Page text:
Fundamentals of Computer Science I (CS151 2003F)

Timing Evaluation

Summary: There are many times in which it is useful to find out how long Scheme takes to evaluate an expression. In this reading, we explore DrScheme's time procedure, which allows us to time the execution of an operation.

Contents:

Introduction

As you spend more and more time with Scheme (and with algorithm design in general), you'll find that there are many ways to write a solution to the same problem. How do you choose which one is best? Often, the fastest one is the best.

In DrScheme, you can find out how long it takes to evaluate an expression by using (time expression). This operation prints three values, all of which are measured in milliseconds,

It also prints out the value of the expression.

For example,

> (time (slowproc 20))
cpu time: 2990 real time: 3075 gc time: 0
0

Plotting Results

Many procedures take differing time depending on the size of the input (e.g., the length of a list if you're recursing over lists or the first number you use if you're recursivng over numbers). To predict how long a procedure will take, we may run it on a variety of size inputs and try to interpolate the curve.

For example, here's a silly procedure that computes the value 0 in a large number of steps.

(define slowproc
  (lambda (n)
    (if (< n 1) 0
        (+ (slowproc (- n 1))
           (slowproc (- n 1))))))

Let's look at some examples of how long slowproc takes.

> (time (slowproc 10))
cpu time: 10 real time: 3 gc time: 0
0
> (time (slowproc 15))
cpu time: 100 real time: 123 gc time: 0
0
> (time (slowproc 16))
cpu time: 190 real time: 220 gc time: 0
0
> (time (slowproc 17))
cpu time: 370 real time: 420 gc time: 0
0
> (time (slowproc 18))
cpu time: 750 real time: 793 gc time: 0
0
> (time (slowproc 19))
cpu time: 1500 real time: 1577 gc time: 0
0

As you might expect from looking at the code, each time we increase the parameter by one, we approximately double the running time. This procedure is not a good one to use.

Ignoring Results

When you're plotting the amount of time a procedure takes, you often care more about the time than the results of the procedure. If the procedure generates a lot of output, it can get in the way of the time. For example,

> (time (factorial 1000))
cpu time: 30 real time: 30 gc time: 30
40238726007709377354370243392300398571937486421071463254379991
04299385123986290205920442084869694048004799886101971960586316
66872994808558901323829669944590997424504087073759918823627727
18873251977950595099527612087497546249704360141827809464649629
10563938874378864873371191810458257836478499770124766328898359
55735432513185323958463075557409114262417474349347553428646576
61166779739666882029120737914385371958824980812686783837455973
17461360853795345242215865932019280908782973084313928444032812
31558611036976801357304216168747609675871348312025478589320767
16913244842623613141250878020800026168315102734182797770478463
58681701643650241536913982812648102130927612448963599287051149
64975419909342221566832572080821333186116811553615836546984046
70897560290095053761647584772842188967964624494516076535340819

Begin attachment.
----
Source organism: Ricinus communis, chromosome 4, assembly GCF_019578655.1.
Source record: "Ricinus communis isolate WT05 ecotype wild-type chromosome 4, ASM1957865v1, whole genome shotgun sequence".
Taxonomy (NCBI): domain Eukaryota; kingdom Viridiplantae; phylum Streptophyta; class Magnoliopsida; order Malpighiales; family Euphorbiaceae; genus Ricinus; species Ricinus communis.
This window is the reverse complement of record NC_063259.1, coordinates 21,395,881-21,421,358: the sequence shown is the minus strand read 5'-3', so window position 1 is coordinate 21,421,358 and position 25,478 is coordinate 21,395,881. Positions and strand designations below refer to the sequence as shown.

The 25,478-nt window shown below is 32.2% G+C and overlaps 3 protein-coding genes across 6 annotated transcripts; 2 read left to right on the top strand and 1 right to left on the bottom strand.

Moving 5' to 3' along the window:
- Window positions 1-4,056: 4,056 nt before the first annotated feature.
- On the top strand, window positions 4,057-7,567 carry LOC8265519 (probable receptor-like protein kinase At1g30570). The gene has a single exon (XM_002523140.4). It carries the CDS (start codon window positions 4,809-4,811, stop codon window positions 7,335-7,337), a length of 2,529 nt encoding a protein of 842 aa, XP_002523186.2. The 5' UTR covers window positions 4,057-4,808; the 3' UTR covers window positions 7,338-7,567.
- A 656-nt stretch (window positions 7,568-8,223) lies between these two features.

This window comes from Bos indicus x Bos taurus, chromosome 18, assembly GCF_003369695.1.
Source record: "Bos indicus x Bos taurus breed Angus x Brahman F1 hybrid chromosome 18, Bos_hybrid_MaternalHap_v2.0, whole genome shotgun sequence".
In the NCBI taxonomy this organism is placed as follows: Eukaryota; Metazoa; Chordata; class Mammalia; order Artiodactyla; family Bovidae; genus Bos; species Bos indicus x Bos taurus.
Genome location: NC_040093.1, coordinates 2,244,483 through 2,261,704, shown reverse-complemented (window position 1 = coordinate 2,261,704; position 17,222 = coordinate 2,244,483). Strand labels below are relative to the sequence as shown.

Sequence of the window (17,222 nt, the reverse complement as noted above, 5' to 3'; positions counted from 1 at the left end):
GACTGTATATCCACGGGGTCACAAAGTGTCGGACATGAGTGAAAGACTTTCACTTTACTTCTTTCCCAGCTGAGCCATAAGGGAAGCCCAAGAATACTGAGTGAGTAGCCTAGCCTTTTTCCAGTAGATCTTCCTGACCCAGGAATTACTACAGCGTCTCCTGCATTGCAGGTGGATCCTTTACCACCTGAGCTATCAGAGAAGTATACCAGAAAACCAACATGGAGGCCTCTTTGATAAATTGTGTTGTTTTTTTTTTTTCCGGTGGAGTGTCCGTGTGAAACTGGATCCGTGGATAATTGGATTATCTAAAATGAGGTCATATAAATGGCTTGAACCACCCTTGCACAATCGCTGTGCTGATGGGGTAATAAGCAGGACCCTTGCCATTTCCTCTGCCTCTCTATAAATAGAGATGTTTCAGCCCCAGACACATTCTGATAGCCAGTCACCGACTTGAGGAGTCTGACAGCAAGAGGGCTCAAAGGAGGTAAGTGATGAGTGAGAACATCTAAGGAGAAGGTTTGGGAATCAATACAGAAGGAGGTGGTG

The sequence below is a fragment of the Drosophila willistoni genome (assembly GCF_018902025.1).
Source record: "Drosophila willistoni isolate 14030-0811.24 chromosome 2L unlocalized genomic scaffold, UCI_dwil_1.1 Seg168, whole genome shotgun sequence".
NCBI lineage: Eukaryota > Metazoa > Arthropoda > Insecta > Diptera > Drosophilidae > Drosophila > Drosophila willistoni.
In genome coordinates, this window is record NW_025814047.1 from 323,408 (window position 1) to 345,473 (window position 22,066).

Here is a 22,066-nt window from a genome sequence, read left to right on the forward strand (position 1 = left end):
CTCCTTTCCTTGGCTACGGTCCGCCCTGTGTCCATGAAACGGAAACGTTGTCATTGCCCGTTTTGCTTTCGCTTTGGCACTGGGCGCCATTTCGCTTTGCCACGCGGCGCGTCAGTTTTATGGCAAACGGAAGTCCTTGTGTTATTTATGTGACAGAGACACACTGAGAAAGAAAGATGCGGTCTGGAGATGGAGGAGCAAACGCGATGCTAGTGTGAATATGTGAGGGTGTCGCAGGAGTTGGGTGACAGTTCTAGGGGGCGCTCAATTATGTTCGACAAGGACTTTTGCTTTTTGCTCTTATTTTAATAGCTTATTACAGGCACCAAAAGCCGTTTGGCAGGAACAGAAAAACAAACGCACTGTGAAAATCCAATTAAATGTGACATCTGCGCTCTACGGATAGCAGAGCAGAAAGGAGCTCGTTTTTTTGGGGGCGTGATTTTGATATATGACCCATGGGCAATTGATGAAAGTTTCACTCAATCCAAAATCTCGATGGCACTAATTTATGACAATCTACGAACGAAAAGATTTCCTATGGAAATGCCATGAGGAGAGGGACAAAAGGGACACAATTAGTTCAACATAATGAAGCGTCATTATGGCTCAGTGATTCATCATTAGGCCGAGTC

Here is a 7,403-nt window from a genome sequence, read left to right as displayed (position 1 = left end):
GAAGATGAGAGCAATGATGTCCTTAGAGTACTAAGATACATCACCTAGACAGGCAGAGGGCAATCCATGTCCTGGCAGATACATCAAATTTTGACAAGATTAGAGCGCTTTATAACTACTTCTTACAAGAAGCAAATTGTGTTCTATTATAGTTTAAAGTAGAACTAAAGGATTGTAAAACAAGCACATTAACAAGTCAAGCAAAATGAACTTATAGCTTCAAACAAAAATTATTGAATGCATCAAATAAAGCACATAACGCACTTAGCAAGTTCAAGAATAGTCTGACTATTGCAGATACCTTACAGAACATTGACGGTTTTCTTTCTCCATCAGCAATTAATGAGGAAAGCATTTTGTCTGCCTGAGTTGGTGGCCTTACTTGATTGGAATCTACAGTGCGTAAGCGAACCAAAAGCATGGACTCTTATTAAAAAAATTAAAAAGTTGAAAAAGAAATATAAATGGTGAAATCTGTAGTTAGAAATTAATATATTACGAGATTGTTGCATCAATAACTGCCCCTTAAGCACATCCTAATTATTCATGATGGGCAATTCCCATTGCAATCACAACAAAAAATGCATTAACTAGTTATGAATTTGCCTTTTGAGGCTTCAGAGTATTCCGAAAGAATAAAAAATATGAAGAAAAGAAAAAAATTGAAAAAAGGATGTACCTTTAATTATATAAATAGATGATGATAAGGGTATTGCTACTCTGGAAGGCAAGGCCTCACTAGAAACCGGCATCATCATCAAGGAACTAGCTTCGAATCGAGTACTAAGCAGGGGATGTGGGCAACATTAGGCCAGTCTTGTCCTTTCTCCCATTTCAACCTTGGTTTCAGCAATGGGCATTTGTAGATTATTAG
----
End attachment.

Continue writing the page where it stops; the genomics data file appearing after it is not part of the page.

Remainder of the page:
89013854424879849599533191017233555566021394503997362807501378
37615307127761926849034352625200015888535147331611702103968175
92151090778801939317811419454525722386554146106289218796022383
89714760885062768629671466746975629112340824392081601537808898
93964518263243671616762179168909779911903754031274622289988005
19544441428201218736174599264295658174662830295557029902432415
31816172104658320367869061172601587835207515162842255402651704
83304226143974286933061690897968482590125458327168226458066526
76995865268227280707578139185817888965220816434834482599326604
33676601769996128318607883861502794659551311565520360939881806
12138558600301435694527224206344631797460594682573103790084024
43243846565724501440282188525247093519062092902313649327349756
55139587205596542287497740114133469627154228458623773875382304
83865688976461927383814900140767310446640259899490222221765904
33990188601856652648506179970235619389701786004081188972991831
10211712298459016419210688843871218556461249607987229085192968
19372388642614839657382291123125024186649353143970137428531926
64987533721894069428143411852015801412334482801505139969429015
34830776445690990731524332782882698646027898643211390835062170
95002597389863554277196742822248757586765752344220207573630569
49882508796892816275384886339690995982628095612145099487170124
45164612603790293091208890869420285106401821543994571568059418
72748998094254742173582401063677404595741785160829230135358081
84009699637252423056085590370062427124341690900415369010593398
38357779394109700277534720000000000000000000000000000000000000
00000000000000000000000000000000000000000000000000000000000000
00000000000000000000000000000000000000000000000000000000000000
00000000000000000000000000000000000000000000000000000000000000
00000000000000000000000000

If you care only about the time it takes, you can write

> (define junk (time expression))

That command sets junk the value of expression and prints out the time it took to compute as a side-effect. For example,

> (define junk (time (factorial 1000)))
cpu time: 20 real time: 20 gc time: 10

 

History

Monday, 14 April 2003 [Samuel A. Rebelsky]

 

Disclaimer: I usually create these pages on the fly, which means that I rarely proofread them and they may contain bad grammar and incorrect details. It also means that I tend to update them regularly (see the history for more details). Feel free to contact me with any suggestions for changes.

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The source to the document was last modified on Mon Sep 1 13:26:33 2003.
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Samuel A. Rebelsky, rebelsky@grinnell.edu